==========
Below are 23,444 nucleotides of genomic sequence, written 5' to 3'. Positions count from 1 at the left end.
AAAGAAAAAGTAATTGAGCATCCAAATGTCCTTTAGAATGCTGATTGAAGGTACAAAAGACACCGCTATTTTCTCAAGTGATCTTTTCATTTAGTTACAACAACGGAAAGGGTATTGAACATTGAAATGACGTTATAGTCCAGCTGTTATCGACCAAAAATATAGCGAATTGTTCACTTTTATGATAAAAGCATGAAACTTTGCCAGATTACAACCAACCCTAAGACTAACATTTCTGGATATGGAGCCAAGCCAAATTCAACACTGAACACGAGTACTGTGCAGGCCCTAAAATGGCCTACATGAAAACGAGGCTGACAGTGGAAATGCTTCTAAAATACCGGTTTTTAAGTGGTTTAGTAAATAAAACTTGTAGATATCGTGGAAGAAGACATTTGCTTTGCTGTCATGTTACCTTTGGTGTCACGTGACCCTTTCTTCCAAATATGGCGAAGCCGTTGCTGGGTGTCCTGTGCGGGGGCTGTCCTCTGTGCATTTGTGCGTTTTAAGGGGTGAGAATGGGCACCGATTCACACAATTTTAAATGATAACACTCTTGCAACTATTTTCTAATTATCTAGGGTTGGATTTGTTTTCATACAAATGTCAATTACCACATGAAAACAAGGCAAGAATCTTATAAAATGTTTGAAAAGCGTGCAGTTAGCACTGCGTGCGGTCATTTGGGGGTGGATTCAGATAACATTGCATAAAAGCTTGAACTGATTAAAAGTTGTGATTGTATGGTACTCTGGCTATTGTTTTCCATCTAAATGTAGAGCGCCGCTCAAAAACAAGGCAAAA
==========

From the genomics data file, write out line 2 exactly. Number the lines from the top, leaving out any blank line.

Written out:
AAAGAAAAAGTAATTGAGCATCCAAATGTCCTTTAGAATGCTGATTGAAGGTACAAAAGACACCGCTATTTTCTCAAGTGATCTTTTCATTTAGTTACAACAACGGAAAGGGTATTGAACATTGAAATGACGTTATAGTCCAGCTGTTATCGACCAAAAATATAGCGAATTGTTCACTTTTATGATAAAAGCATGAAACTTTGCCAGATTACAACCAACCCTAAGACTAACATTTCTGGATATGGAGCCAAGCCAAATTCAACACTGAACACGAGTACTGTGCAGGCCCTAAAATGGCCTACATGAAAACGAGGCTGACAGTGGAAATGCTTCTAAAATACCGGTTTTTAAGTGGTTTAGTAAATAAAACTTGTAGATATCGTGGAAGAAGACATTTGCTTTGCTGTCATGTTACCTTTGGTGTCACGTGACCCTTTCTTCCAAATATGGCGAAGCCGTTGCTGGGTGTCCTGTGCGGGGGCTGTCCTCTGTGCATTTGTGCGTTTTAAGGGGTGAGAATGGGCACCGATTCACACAATTTTAAATGATAACACTCTTGCAACTATTTTCTAATTATCTAGGGTTGGATTTGTTTTCATACAAATGTCAATTACCACATGAAAACAAGGCAAGAATCTTATAAAATGTTTGAAAAGCGTGCAGTTAGCACTGCGTGCGGTCATTTGGGGGTGGATTCAGATAACATTGCATAAAAGCTTGAACTGATTAAAAGTTGTGATTGTATGGTACTCTGGCTATTGTTTTCCATCTAAATGTAGAGCGCCGCTCAAAAACAAGGCAAAA